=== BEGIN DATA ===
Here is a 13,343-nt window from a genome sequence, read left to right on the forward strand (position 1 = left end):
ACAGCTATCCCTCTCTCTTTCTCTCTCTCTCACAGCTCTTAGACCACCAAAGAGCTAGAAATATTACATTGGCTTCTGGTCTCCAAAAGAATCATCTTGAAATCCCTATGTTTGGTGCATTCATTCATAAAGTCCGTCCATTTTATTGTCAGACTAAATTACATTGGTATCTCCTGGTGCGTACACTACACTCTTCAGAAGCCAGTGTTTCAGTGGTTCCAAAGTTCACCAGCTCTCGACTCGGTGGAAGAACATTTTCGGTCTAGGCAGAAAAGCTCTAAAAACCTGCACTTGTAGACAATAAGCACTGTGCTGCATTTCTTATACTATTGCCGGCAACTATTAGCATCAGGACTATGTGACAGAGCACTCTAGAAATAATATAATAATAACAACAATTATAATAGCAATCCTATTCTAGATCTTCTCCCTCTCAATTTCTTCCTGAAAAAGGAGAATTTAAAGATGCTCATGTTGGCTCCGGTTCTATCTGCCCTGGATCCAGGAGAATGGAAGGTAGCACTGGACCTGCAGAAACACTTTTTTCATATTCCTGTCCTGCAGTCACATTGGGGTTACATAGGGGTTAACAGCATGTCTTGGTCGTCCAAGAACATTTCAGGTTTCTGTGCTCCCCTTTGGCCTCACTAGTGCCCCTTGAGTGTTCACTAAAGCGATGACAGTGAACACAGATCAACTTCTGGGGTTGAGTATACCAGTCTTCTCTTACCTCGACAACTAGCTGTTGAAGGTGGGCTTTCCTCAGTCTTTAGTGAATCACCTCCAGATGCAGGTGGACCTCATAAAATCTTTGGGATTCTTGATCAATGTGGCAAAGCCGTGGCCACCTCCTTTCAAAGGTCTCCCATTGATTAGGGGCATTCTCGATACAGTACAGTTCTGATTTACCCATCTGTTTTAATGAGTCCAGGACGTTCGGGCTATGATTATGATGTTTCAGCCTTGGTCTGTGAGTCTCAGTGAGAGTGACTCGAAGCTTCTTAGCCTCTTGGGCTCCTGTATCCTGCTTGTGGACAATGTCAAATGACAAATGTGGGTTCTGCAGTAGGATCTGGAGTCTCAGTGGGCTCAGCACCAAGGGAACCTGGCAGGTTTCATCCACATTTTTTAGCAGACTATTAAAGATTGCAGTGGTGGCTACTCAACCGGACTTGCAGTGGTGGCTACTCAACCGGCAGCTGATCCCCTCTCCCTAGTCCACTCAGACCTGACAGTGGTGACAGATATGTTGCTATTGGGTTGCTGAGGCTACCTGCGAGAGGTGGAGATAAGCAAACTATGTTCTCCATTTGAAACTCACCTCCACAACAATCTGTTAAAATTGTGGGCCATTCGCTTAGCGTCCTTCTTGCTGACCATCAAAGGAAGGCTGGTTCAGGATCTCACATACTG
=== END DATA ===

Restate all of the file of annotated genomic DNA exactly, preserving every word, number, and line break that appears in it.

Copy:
Here is a 13,343-nt window from a genome sequence, read left to right on the forward strand (position 1 = left end):
ACAGCTATCCCTCTCTCTTTCTCTCTCTCTCACAGCTCTTAGACCACCAAAGAGCTAGAAATATTACATTGGCTTCTGGTCTCCAAAAGAATCATCTTGAAATCCCTATGTTTGGTGCATTCATTCATAAAGTCCGTCCATTTTATTGTCAGACTAAATTACATTGGTATCTCCTGGTGCGTACACTACACTCTTCAGAAGCCAGTGTTTCAGTGGTTCCAAAGTTCACCAGCTCTCGACTCGGTGGAAGAACATTTTCGGTCTAGGCAGAAAAGCTCTAAAAACCTGCACTTGTAGACAATAAGCACTGTGCTGCATTTCTTATACTATTGCCGGCAACTATTAGCATCAGGACTATGTGACAGAGCACTCTAGAAATAATATAATAATAACAACAATTATAATAGCAATCCTATTCTAGATCTTCTCCCTCTCAATTTCTTCCTGAAAAAGGAGAATTTAAAGATGCTCATGTTGGCTCCGGTTCTATCTGCCCTGGATCCAGGAGAATGGAAGGTAGCACTGGACCTGCAGAAACACTTTTTTCATATTCCTGTCCTGCAGTCACATTGGGGTTACATAGGGGTTAACAGCATGTCTTGGTCGTCCAAGAACATTTCAGGTTTCTGTGCTCCCCTTTGGCCTCACTAGTGCCCCTTGAGTGTTCACTAAAGCGATGACAGTGAACACAGATCAACTTCTGGGGTTGAGTATACCAGTCTTCTCTTACCTCGACAACTAGCTGTTGAAGGTGGGCTTTCCTCAGTCTTTAGTGAATCACCTCCAGATGCAGGTGGACCTCATAAAATCTTTGGGATTCTTGATCAATGTGGCAAAGCCGTGGCCACCTCCTTTCAAAGGTCTCCCATTGATTAGGGGCATTCTCGATACAGTACAGTTCTGATTTACCCATCTGTTTTAATGAGTCCAGGACGTTCGGGCTATGATTATGATGTTTCAGCCTTGGTCTGTGAGTCTCAGTGAGAGTGACTCGAAGCTTCTTAGCCTCTTGGGCTCCTGTATCCTGCTTGTGGACAATGTCAAATGACAAATGTGGGTTCTGCAGTAGGATCTGGAGTCTCAGTGGGCTCAGCACCAAGGGAACCTGGCAGGTTTCATCCACATTTTTTAGCAGACTATTAAAGATTGCAGTGGTGGCTACTCAACCGGACTTGCAGTGGTGGCTACTCAACCGGCAGCTGATCCCCTCTCCCTAGTCCACTCAGACCTGACAGTGGTGACAGATATGTTGCTATTGGGTTGCTGAGGCTACCTGCGAGAGGTGGAGATAAGCAAACTATGTTCTCCATTTGAAACTCACCTCCACAACAATCTGTTAAAATTGTGGGCCATTCGCTTAGCGTCCTTCTTGCTGACCATCAAAGGAAGGCTGGTTCAGGATCTCACATACTG